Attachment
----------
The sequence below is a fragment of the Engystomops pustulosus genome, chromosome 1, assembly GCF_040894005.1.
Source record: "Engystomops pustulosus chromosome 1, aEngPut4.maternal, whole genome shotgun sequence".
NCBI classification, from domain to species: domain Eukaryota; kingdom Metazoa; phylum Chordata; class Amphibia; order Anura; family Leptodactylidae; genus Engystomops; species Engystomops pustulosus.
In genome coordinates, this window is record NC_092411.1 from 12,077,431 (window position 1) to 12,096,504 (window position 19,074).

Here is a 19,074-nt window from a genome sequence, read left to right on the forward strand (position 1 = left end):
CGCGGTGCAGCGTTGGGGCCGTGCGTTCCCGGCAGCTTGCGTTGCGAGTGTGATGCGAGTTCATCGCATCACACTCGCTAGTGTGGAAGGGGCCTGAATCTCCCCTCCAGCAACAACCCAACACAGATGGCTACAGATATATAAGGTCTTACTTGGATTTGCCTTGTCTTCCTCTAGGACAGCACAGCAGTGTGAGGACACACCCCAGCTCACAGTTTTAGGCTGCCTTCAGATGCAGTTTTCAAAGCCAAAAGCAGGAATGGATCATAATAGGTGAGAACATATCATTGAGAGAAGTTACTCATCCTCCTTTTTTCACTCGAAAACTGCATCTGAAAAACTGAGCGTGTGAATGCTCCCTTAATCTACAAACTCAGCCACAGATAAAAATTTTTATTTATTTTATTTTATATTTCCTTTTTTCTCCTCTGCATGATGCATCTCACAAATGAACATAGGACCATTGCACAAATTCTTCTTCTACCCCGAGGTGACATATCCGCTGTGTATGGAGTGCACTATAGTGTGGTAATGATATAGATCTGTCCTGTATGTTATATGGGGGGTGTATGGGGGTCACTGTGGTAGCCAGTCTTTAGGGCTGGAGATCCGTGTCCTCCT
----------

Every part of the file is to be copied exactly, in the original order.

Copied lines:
The sequence below is a fragment of the Engystomops pustulosus genome, chromosome 1, assembly GCF_040894005.1.
Source record: "Engystomops pustulosus chromosome 1, aEngPut4.maternal, whole genome shotgun sequence".
NCBI classification, from domain to species: domain Eukaryota; kingdom Metazoa; phylum Chordata; class Amphibia; order Anura; family Leptodactylidae; genus Engystomops; species Engystomops pustulosus.
In genome coordinates, this window is record NC_092411.1 from 12,077,431 (window position 1) to 12,096,504 (window position 19,074).

Here is a 19,074-nt window from a genome sequence, read left to right on the forward strand (position 1 = left end):
CGCGGTGCAGCGTTGGGGCCGTGCGTTCCCGGCAGCTTGCGTTGCGAGTGTGATGCGAGTTCATCGCATCACACTCGCTAGTGTGGAAGGGGCCTGAATCTCCCCTCCAGCAACAACCCAACACAGATGGCTACAGATATATAAGGTCTTACTTGGATTTGCCTTGTCTTCCTCTAGGACAGCACAGCAGTGTGAGGACACACCCCAGCTCACAGTTTTAGGCTGCCTTCAGATGCAGTTTTCAAAGCCAAAAGCAGGAATGGATCATAATAGGTGAGAACATATCATTGAGAGAAGTTACTCATCCTCCTTTTTTCACTCGAAAACTGCATCTGAAAAACTGAGCGTGTGAATGCTCCCTTAATCTACAAACTCAGCCACAGATAAAAATTTTTATTTATTTTATTTTATATTTCCTTTTTTCTCCTCTGCATGATGCATCTCACAAATGAACATAGGACCATTGCACAAATTCTTCTTCTACCCCGAGGTGACATATCCGCTGTGTATGGAGTGCACTATAGTGTGGTAATGATATAGATCTGTCCTGTATGTTATATGGGGGGTGTATGGGGGTCACTGTGGTAGCCAGTCTTTAGGGCTGGAGATCCGTGTCCTCCT